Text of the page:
Tuesday, May 31, 2011

Adam Kirsch on Morality in the Histories of WWII

A quote worth repeating from the article cited in my previous post. He expresses a perspective that I agree with.

[T]he patriotism, sacrifice and bravery we read about in a book like “Band of Brothers” cannot be nullified by knowing more about the war in which they flourished. Indeed, the best of the new World War II histories can be seen as attempts to give us, in the year 2011, a more authentic and complete sense of what the war was actually like to those fighting it.

After all, the present is always lived in ambiguity. To those who fought World War II, it was plain enough that Allied bombs were killing huge numbers of German civilians, that Churchill was fighting to preserve imperialism as well as democracy, and that the bulk of the dying in Europe was being done by the Red Army at the service of Stalin. It is only in retrospect that we begin to simplify experience into myth — because we need stories to live by, because we want to honor our ancestors and our country instead of doubting them. In this way, a necessary but terrible war is simplified into a “good war,” and we start to feel shy or guilty at any reminder of the moral compromises and outright betrayals that are inseparable from every combat.

The best history writing reverses this process, restoring complexity to our sense of the past. Indeed, its most important lesson may be that the awareness of ambiguity must not lead to detachment and paralysis — or to pacifism and isolationism, as Nicholson Baker and Pat Buchanan would have it. On the contrary, the more we learn about the history of World War II, the stronger the case becomes that it was the irresolution and military weakness of the democracies that allowed Nazi Germany to provoke a world war, with all the ensuing horrors and moral compromises that these recent books expose. The fact that we can still be instructed by the war, that we are still proud of our forefathers’ virtues and pained by their sufferings and sins, is the best proof that World War II is still living history — just as the Civil War is still alive, long after the last veteran was laid to rest.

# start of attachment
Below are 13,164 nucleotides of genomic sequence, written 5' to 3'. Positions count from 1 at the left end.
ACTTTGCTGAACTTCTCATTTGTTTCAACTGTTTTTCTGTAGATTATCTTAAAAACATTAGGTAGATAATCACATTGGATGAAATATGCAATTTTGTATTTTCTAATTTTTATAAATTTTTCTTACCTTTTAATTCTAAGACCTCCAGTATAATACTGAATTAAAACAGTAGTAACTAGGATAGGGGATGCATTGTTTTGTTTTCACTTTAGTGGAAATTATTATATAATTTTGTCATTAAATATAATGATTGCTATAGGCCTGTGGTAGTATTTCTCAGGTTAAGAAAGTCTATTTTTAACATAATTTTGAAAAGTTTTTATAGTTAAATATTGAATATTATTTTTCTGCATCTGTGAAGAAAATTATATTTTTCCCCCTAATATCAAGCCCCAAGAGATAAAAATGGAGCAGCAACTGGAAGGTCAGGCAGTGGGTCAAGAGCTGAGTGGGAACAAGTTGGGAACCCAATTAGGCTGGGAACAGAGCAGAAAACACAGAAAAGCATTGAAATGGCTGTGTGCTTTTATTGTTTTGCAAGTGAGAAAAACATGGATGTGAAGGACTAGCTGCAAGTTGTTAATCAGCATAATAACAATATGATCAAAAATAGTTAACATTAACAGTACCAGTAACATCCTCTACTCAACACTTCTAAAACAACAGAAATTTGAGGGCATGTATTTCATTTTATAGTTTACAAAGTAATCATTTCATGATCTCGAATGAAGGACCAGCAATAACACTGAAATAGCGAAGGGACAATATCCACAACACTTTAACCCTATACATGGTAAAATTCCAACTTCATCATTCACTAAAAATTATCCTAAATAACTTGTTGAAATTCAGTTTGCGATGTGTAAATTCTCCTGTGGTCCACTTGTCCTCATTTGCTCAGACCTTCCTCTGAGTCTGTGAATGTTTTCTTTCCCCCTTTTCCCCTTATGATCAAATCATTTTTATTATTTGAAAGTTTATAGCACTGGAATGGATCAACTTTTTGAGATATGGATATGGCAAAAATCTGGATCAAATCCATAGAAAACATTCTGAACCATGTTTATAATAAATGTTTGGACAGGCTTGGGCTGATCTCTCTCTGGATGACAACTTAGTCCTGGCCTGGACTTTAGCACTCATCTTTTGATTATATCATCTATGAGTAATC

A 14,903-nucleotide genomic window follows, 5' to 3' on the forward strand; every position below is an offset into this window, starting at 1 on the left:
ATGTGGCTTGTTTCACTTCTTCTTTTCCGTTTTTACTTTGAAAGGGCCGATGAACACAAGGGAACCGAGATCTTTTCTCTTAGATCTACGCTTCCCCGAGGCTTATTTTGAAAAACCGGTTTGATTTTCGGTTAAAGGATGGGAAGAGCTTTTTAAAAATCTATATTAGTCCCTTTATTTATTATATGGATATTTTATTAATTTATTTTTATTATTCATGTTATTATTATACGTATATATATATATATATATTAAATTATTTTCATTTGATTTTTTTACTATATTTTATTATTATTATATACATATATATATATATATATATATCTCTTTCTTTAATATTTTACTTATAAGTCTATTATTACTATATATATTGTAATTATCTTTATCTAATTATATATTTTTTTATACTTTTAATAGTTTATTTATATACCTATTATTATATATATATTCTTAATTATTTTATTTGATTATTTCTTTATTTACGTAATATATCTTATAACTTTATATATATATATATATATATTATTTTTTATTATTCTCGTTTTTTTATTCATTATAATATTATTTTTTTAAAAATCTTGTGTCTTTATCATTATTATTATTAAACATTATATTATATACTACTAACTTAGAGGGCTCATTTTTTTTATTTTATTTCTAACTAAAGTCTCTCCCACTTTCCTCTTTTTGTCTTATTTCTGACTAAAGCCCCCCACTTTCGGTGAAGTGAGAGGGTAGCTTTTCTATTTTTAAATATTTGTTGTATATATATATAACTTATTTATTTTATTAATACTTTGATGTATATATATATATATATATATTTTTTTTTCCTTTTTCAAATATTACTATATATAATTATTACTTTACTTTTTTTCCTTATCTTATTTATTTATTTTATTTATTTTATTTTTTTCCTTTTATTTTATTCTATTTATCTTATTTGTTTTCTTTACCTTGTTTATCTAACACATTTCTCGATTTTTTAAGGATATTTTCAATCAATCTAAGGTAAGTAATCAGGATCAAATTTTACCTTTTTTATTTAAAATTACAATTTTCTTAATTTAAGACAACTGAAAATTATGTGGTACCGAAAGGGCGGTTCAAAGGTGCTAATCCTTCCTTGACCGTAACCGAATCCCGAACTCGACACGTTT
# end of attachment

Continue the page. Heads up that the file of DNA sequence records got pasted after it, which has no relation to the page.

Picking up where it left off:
Memorial Day Reflections

On Memorial Day it is good and right to remember those who served in our armed forces and sacrificed on behalf of our country. As I watch some of the non-stop war movies that parade across the television screens, I appreciate the sacrifices made, the horrors suffered, and the burdens borne. Of course, not everyone who served was “a hero”; some, over the course of our nation’s history, have committed horrible crimes in the name of our country or while in uniform.

I suggest that on Memorial Day, in addition to honoring those who served, we should turn ourselves to a wider reflection, to reflect on where we, as a nation, have been and where we might be headed. Our story is not without blemish, but if it is correct that “the truth shall set you free”, then we must face the good and the bad and the indifferent in our history. This is not always easy or pleasant. Some recent reading has brought all of this to mind. In the NYT yesterday, a review article by Adam Kirsch entitled “Is World War II Still the Good War?” The “good war”—an oxymoron if there ever was one—and yet not all wars are equal in their moral repugnance and some are justified. Kirsch rightly points out some of the moral failings of the Allied Powers, such as the fire-bombing of German (and Japanese) cities, which rightly raises the issue of war crimes. In the end, neither Kirsch nor I nor many of the authors of the books that he discusses, believe that one finds any equivalency between the evils of Hitler’s Nazi Germany and the Allied Powers. Even the question of allies raises moral clouds, such as Hitler’s one-time ally and then ours, Stalin, who perhaps can rival and arguably even excel Hitler in evil, yet we danced with him in order to defeat Hitler. These are not easy questions, and Kirsch addresses them forthrightly but not naively.

I also listened to a portion of Simon Schama’s The American Future: A History. This morning I listened to the story of the treatment of the Cherokee Nation by Andrew Jackson, Schama describes Jackson’s actions as a terrible low in American political morality. Congress (including Davey Crockett) almost defeated Jackson’s theft and ethnic cleansing (for this is what it was, and often treatment of American Indians became genocide). Yet, it happened. Yes, we must remember this, too. Not to beat ourselves up with useless guilt, but to understand how we got there and to consider our own actions and how they may compare to those of our ancestors, heroic, ordinary, and shameful.